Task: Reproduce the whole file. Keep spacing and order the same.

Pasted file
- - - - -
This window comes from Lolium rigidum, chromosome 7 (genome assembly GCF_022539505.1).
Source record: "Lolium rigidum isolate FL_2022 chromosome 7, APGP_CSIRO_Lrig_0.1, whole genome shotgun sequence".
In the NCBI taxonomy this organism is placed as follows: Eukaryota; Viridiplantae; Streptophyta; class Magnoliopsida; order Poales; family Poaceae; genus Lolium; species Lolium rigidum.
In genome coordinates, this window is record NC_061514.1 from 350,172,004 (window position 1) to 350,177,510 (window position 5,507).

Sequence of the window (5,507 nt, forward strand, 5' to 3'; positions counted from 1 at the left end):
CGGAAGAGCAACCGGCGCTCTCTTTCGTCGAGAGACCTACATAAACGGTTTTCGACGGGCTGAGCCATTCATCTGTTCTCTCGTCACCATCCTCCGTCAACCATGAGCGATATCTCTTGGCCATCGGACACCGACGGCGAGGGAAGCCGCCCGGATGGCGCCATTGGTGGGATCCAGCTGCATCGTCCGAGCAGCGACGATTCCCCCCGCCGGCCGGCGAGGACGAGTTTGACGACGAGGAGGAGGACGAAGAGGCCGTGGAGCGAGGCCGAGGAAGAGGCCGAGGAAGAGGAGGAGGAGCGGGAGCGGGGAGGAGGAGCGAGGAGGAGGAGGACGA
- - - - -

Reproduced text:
This window comes from Lolium rigidum, chromosome 7 (genome assembly GCF_022539505.1).
Source record: "Lolium rigidum isolate FL_2022 chromosome 7, APGP_CSIRO_Lrig_0.1, whole genome shotgun sequence".
In the NCBI taxonomy this organism is placed as follows: Eukaryota; Viridiplantae; Streptophyta; class Magnoliopsida; order Poales; family Poaceae; genus Lolium; species Lolium rigidum.
In genome coordinates, this window is record NC_061514.1 from 350,172,004 (window position 1) to 350,177,510 (window position 5,507).

Sequence of the window (5,507 nt, forward strand, 5' to 3'; positions counted from 1 at the left end):
CGGAAGAGCAACCGGCGCTCTCTTTCGTCGAGAGACCTACATAAACGGTTTTCGACGGGCTGAGCCATTCATCTGTTCTCTCGTCACCATCCTCCGTCAACCATGAGCGATATCTCTTGGCCATCGGACACCGACGGCGAGGGAAGCCGCCCGGATGGCGCCATTGGTGGGATCCAGCTGCATCGTCCGAGCAGCGACGATTCCCCCCGCCGGCCGGCGAGGACGAGTTTGACGACGAGGAGGAGGACGAAGAGGCCGTGGAGCGAGGCCGAGGAAGAGGCCGAGGAAGAGGAGGAGGAGCGGGAGCGGGGAGGAGGAGCGAGGAGGAGGAGGACGA